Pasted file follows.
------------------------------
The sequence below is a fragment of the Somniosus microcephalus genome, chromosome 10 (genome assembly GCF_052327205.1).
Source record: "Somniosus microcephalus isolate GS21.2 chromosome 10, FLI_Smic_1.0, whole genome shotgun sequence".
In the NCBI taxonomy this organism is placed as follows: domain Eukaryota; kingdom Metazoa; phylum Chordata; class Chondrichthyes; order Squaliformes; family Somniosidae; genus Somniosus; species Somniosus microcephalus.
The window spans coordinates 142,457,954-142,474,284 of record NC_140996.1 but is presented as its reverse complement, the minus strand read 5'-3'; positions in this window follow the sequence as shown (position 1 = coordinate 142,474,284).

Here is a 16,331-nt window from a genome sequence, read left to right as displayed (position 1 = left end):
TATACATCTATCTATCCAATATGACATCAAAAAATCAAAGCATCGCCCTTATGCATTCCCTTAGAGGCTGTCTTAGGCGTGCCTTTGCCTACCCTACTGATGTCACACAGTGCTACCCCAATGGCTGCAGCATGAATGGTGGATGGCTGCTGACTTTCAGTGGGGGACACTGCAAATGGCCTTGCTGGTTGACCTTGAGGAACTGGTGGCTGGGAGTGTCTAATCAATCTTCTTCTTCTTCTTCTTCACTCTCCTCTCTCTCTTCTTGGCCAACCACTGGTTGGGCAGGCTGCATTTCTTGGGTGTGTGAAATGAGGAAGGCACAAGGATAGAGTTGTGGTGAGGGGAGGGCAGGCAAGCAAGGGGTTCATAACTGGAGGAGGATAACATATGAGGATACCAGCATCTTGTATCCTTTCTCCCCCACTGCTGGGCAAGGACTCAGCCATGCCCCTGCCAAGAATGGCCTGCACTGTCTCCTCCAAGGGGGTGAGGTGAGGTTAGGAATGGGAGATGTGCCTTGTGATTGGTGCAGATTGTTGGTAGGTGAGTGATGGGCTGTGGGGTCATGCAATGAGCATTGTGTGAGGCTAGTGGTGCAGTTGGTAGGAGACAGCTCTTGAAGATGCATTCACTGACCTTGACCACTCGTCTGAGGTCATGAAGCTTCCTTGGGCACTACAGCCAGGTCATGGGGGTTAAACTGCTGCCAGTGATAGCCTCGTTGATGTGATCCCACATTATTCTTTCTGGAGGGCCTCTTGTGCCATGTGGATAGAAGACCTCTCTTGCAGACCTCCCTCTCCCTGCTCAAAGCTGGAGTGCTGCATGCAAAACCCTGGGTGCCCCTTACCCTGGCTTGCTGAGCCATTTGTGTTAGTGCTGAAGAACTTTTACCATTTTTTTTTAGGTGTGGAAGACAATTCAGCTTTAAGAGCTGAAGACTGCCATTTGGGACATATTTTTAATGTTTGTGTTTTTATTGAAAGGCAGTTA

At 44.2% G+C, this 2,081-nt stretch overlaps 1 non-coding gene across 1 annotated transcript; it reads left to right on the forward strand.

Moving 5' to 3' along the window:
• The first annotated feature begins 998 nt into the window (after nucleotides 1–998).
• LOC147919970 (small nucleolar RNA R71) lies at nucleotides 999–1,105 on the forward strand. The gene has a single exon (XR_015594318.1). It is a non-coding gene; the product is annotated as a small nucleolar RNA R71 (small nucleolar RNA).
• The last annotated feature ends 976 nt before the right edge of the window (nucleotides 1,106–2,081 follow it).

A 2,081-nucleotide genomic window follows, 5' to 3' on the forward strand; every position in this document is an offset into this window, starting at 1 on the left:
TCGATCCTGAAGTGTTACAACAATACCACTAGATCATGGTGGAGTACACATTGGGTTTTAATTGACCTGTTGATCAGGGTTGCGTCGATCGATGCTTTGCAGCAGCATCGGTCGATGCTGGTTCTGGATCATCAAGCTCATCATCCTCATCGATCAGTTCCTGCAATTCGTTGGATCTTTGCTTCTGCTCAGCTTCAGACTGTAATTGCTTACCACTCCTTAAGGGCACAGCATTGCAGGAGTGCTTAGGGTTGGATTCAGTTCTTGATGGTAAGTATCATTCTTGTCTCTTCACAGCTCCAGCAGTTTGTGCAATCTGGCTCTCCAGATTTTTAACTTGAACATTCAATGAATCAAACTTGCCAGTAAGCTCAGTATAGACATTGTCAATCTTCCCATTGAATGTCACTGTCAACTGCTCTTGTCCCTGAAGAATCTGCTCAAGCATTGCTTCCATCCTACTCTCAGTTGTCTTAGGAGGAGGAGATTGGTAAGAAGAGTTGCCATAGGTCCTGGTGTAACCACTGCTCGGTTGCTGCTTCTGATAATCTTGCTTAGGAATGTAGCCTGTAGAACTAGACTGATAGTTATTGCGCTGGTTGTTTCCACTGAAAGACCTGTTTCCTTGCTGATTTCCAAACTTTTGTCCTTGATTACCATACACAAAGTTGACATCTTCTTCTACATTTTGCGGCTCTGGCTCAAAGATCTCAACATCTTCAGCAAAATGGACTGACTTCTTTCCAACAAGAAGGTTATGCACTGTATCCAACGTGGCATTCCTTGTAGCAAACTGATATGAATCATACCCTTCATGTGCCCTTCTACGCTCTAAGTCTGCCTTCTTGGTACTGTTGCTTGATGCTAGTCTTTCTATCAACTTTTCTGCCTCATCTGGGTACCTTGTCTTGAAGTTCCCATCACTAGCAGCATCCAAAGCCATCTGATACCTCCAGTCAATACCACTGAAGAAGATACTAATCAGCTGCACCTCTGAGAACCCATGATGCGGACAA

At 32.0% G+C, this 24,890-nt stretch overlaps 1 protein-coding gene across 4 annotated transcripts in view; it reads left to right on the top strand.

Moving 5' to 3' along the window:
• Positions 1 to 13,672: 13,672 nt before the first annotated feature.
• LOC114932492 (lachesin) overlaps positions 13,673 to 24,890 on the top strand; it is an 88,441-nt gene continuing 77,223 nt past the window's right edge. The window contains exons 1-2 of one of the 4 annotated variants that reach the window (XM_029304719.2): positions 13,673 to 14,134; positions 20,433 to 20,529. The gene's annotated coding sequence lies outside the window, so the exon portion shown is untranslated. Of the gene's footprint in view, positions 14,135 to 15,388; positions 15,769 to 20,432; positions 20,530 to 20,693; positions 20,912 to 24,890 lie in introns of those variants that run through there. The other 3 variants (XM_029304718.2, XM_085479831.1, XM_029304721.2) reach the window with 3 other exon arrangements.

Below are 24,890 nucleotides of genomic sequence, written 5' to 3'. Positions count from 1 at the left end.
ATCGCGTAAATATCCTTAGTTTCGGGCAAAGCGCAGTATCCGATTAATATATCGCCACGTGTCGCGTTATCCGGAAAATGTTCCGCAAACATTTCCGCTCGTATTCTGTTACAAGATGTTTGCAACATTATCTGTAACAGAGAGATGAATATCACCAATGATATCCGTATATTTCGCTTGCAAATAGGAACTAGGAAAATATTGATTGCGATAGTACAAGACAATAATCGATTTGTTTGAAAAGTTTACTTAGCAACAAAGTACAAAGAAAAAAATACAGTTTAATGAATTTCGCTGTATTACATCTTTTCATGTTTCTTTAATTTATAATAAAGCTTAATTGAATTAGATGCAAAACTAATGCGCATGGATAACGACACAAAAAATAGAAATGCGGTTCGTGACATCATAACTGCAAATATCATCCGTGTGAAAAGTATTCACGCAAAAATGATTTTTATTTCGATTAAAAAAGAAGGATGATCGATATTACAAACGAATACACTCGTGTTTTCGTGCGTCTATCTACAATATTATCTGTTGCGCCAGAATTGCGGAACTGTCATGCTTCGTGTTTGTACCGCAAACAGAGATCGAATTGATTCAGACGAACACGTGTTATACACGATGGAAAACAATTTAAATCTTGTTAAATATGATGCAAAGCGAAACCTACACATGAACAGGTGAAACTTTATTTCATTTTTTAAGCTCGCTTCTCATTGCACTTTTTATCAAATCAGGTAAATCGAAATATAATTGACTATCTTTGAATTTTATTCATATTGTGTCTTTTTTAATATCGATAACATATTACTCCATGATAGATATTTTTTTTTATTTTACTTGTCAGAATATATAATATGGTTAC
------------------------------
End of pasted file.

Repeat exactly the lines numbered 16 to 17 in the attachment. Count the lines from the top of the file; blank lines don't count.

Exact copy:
• Positions 1 to 13,672: 13,672 nt before the first annotated feature.
• LOC114932492 (lachesin) overlaps positions 13,673 to 24,890 on the top strand; it is an 88,441-nt gene continuing 77,223 nt past the window's right edge. The window contains exons 1-2 of one of the 4 annotated variants that reach the window (XM_029304719.2): positions 13,673 to 14,134; positions 20,433 to 20,529. The gene's annotated coding sequence lies outside the window, so the exon portion shown is untranslated. Of the gene's footprint in view, positions 14,135 to 15,388; positions 15,769 to 20,432; positions 20,530 to 20,693; positions 20,912 to 24,890 lie in introns of those variants that run through there. The other 3 variants (XM_029304718.2, XM_085479831.1, XM_029304721.2) reach the window with 3 other exon arrangements.